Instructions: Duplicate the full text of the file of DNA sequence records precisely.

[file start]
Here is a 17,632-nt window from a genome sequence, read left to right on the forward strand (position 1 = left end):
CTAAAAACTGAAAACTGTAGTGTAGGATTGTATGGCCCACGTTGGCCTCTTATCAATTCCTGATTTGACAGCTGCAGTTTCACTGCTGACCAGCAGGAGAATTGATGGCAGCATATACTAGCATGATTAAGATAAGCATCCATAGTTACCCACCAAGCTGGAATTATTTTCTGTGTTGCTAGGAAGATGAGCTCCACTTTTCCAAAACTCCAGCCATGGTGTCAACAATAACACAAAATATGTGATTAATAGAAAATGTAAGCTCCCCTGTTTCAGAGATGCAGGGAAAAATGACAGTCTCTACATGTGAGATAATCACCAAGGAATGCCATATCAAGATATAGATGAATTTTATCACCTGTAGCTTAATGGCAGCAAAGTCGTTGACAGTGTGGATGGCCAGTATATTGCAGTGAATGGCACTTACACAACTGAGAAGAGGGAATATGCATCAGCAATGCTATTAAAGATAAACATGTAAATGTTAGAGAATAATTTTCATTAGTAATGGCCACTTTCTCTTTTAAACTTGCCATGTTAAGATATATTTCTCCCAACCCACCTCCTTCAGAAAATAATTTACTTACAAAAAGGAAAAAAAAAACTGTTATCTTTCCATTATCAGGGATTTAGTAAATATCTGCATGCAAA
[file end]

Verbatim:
Here is a 17,632-nt window from a genome sequence, read left to right on the forward strand (position 1 = left end):
CTAAAAACTGAAAACTGTAGTGTAGGATTGTATGGCCCACGTTGGCCTCTTATCAATTCCTGATTTGACAGCTGCAGTTTCACTGCTGACCAGCAGGAGAATTGATGGCAGCATATACTAGCATGATTAAGATAAGCATCCATAGTTACCCACCAAGCTGGAATTATTTTCTGTGTTGCTAGGAAGATGAGCTCCACTTTTCCAAAACTCCAGCCATGGTGTCAACAATAACACAAAATATGTGATTAATAGAAAATGTAAGCTCCCCTGTTTCAGAGATGCAGGGAAAAATGACAGTCTCTACATGTGAGATAATCACCAAGGAATGCCATATCAAGATATAGATGAATTTTATCACCTGTAGCTTAATGGCAGCAAAGTCGTTGACAGTGTGGATGGCCAGTATATTGCAGTGAATGGCACTTACACAACTGAGAAGAGGGAATATGCATCAGCAATGCTATTAAAGATAAACATGTAAATGTTAGAGAATAATTTTCATTAGTAATGGCCACTTTCTCTTTTAAACTTGCCATGTTAAGATATATTTCTCCCAACCCACCTCCTTCAGAAAATAATTTACTTACAAAAAGGAAAAAAAAAACTGTTATCTTTCCATTATCAGGGATTTAGTAAATATCTGCATGCAAA